HITB 2016 PHP Challenge Write Up

UPDATE: I got word that rileykidd has posted his own write-up, if you would like to see another solution go to: http://rileykidd.com/2016/06/09/hack-in-the-box-2016-misc400-writeup-part-1/

The following is a write-up on our Hack in the Box 2016 PHP Challenge that was part of the CTF. The CTF’s goal was to give researchers and security researcher (as CTF was with security orientation) with a challenge that is more than “just” an SQL injection or “just” code execution.

If you would like the CTF challenge files, send us an email to ssd[]beyondsecurity.com.
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SSD Advisory – Zyxel Remote Unauthenticated Code Execution (NSA310)

Vulnerability Description
A remote unauthenticated code execution vulnerability in Zyxel NSA310 allows remote attackers to execute arbitrary code as a ‘root’ user. The product is being actively sold by Zyxel – http://www.amazon.com/s/ref=nb_sb_noss?url=search-alias%3Daps&field-keywords=ZyXEL+NSA310 – originally the vendor stated that “NSA310 for reasons being that it has been out End of life for over 2 years” which left every customer buying this product vulnerable to a serious security flaw without having any solution or remediation to it.

UPDATE Zyxel has released a new firmware, that claims to resolved the vulnerabilities listed below, we no longer have access to the hardware so we cannot confirm that it does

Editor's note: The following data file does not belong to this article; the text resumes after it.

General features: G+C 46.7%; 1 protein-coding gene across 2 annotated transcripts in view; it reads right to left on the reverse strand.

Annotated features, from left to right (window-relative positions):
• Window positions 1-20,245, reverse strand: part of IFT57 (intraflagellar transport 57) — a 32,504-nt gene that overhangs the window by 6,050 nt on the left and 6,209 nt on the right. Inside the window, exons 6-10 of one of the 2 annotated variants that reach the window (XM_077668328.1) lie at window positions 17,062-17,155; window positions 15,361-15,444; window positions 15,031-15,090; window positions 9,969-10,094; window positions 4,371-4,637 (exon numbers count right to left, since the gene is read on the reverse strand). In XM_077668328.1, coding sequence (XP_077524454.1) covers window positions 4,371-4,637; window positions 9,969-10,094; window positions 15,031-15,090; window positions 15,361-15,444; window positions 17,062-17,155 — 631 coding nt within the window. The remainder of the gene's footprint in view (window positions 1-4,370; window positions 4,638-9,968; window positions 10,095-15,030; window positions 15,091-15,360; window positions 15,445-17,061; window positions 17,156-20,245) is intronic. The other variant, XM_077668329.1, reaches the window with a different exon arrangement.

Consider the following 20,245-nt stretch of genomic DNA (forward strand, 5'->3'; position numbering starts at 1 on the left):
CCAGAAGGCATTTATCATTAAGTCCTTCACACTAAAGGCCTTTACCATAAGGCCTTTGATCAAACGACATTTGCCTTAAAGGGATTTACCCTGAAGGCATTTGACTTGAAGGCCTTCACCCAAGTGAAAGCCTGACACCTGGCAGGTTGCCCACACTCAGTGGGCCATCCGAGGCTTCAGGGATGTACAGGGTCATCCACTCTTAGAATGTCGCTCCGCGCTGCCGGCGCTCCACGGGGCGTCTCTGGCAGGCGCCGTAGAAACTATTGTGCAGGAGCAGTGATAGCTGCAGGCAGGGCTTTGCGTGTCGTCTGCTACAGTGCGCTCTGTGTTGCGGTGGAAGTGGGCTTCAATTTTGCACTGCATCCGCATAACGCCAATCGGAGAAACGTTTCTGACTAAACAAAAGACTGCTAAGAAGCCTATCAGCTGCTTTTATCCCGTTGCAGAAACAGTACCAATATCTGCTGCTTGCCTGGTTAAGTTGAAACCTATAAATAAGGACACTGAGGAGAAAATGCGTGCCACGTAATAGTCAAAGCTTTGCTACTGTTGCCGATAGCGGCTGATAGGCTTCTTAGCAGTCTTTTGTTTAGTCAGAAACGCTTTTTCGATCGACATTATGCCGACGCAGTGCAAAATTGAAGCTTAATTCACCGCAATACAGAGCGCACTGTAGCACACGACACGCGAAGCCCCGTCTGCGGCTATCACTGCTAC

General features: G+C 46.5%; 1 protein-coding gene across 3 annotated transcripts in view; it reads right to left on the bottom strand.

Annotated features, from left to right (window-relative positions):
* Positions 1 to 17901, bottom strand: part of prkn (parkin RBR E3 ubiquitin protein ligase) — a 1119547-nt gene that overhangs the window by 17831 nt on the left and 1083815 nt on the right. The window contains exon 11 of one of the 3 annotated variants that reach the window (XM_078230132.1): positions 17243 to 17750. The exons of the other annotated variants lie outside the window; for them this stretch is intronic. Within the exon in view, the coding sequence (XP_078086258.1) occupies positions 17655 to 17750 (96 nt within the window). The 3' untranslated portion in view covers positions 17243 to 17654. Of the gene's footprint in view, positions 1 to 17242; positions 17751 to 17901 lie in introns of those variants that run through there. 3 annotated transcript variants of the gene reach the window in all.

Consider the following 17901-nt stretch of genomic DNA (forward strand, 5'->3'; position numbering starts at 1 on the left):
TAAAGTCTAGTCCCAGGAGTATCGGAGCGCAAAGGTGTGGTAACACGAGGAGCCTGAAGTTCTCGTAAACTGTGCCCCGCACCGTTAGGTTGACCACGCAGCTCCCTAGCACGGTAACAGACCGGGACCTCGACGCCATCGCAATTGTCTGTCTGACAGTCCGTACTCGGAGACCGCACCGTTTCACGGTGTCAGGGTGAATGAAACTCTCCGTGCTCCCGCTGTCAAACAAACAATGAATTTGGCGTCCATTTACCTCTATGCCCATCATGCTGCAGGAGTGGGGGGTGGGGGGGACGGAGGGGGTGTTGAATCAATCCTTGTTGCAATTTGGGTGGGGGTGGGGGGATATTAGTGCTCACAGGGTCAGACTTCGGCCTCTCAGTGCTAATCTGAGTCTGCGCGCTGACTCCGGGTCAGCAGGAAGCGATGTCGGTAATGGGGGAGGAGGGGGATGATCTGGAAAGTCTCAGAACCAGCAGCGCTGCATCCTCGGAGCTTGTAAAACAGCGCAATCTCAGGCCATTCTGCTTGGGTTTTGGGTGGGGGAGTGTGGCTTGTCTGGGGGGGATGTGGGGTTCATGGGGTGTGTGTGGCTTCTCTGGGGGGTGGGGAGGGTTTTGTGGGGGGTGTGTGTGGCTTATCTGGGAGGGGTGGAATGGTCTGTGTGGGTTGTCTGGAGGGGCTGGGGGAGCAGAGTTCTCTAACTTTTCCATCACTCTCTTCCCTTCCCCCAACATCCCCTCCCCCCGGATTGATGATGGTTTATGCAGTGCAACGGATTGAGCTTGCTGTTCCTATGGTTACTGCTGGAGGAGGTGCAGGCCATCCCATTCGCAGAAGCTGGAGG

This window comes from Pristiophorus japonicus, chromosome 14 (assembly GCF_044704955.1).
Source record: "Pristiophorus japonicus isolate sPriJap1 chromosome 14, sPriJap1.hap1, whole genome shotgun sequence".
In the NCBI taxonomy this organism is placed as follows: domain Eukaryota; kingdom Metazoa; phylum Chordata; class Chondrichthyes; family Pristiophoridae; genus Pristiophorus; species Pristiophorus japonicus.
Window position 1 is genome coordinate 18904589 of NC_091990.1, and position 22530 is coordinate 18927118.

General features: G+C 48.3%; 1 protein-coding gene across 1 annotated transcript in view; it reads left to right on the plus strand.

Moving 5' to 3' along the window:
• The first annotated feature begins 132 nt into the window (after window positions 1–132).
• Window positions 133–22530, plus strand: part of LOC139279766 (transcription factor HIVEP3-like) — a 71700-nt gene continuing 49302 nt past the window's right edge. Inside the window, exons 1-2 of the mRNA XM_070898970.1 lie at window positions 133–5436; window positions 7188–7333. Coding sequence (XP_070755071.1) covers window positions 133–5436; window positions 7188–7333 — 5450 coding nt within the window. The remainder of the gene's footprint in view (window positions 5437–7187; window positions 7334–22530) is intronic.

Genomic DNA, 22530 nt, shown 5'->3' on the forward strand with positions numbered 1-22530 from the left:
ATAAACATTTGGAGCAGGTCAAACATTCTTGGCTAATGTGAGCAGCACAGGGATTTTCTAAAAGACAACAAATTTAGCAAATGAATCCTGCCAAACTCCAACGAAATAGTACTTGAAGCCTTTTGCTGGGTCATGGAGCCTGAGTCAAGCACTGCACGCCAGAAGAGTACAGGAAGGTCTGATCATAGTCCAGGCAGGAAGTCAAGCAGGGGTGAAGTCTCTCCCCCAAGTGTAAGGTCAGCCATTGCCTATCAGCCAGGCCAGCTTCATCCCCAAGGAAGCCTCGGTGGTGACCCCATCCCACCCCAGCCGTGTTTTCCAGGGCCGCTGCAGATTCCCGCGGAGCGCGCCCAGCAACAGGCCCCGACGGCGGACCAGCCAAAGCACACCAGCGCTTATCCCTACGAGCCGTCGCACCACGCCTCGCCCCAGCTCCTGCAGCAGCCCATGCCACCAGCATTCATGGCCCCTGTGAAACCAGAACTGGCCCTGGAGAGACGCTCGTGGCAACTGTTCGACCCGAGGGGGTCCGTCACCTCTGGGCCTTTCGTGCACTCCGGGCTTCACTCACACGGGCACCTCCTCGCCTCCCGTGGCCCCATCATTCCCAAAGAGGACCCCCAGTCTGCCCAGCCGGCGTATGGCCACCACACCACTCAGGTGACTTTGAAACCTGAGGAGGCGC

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Using Machine Learning To Detect Anomalies

I’m going to start blogging more about detection of protocol/app anomalies, detection of lateral movement and/or data exfiltration, and more. For many years I have been watching users and applications furrow their way across networks and I’m gonna start data-dumping that info here 🙂

But…first…I manage a web server for a friend. It occurred to me that machine-learning could be useful in alerting when an attack is under way. I took the following steps

1) Get as much data as possible for this device. For Apache, this just meant gathering all the log files.

2) Parse the data and, for each session, look at the path taken as the user or bot perused the server (Note: outside of my initial scope, but timestamps are useful here to weed out a user versus a machine).

3) So, an average session will look like R1->R2->R3->RX where each “R” is a request. So R1 could be index.html, R2 could be “Contact Us”, R3 could be “contact_form.php”, etc. I started using Markov to build a model; however, instead, I took each set of 2 and initialized those values…e.g. S={R1->R2,R2->R3,R3->RX}. For the next session I might have S={R1->R5,R5->R3,etc.}. At the end of all the parsing, I have a big set of all state transitions possible for each R. So, given RX, there are a finite number of R states that RX can transition to.